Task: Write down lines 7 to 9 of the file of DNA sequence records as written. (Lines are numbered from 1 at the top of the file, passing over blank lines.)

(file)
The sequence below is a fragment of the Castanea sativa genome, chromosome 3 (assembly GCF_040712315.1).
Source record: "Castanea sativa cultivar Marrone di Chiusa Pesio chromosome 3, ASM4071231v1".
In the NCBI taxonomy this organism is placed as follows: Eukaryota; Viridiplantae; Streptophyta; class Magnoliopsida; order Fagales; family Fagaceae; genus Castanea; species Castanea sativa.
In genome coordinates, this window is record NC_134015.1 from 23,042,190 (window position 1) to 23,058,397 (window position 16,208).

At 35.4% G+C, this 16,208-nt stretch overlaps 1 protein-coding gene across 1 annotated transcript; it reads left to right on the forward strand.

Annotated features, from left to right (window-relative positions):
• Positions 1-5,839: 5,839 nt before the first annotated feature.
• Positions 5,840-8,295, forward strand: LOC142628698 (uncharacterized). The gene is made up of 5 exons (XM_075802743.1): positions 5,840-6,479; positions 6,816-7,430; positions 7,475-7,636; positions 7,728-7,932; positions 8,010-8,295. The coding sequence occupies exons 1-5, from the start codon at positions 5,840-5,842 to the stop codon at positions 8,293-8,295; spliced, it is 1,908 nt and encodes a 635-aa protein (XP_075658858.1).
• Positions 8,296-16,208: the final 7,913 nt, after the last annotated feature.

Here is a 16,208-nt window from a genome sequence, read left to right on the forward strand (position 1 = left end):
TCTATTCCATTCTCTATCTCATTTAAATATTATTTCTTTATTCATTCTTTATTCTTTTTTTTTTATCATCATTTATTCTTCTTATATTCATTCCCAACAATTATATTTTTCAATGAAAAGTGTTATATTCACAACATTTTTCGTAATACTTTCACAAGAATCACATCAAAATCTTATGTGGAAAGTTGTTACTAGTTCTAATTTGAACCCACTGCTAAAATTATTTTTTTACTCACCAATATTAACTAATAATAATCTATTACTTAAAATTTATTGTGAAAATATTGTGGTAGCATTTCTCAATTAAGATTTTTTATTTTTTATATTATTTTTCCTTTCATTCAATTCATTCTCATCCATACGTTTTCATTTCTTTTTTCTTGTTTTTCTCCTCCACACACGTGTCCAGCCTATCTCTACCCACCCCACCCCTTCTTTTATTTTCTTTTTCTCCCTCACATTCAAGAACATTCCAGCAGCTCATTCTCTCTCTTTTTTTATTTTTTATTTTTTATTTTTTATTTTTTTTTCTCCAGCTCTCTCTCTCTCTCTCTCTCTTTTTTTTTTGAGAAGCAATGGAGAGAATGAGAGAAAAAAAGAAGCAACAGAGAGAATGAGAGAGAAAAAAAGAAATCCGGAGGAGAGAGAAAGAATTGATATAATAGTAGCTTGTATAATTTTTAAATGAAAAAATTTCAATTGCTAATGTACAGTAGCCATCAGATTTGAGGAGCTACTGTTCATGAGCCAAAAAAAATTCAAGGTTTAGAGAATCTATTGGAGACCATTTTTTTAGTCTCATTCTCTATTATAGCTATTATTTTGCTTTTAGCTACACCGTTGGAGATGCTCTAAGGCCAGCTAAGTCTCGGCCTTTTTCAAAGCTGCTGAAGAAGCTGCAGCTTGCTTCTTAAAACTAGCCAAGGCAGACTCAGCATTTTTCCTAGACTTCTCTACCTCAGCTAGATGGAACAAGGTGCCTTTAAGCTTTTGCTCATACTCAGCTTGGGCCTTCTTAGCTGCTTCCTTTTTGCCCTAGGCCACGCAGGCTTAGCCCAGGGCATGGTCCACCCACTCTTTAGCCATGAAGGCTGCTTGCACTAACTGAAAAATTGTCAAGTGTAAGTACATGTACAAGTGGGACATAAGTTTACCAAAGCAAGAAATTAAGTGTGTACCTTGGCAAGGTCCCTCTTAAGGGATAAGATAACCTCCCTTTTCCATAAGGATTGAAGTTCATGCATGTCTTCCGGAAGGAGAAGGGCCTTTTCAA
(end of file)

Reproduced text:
• Positions 1-5,839: 5,839 nt before the first annotated feature.
• Positions 5,840-8,295, forward strand: LOC142628698 (uncharacterized). The gene is made up of 5 exons (XM_075802743.1): positions 5,840-6,479; positions 6,816-7,430; positions 7,475-7,636; positions 7,728-7,932; positions 8,010-8,295. The coding sequence occupies exons 1-5, from the start codon at positions 5,840-5,842 to the stop codon at positions 8,293-8,295; spliced, it is 1,908 nt and encodes a 635-aa protein (XP_075658858.1).
• Positions 8,296-16,208: the final 7,913 nt, after the last annotated feature.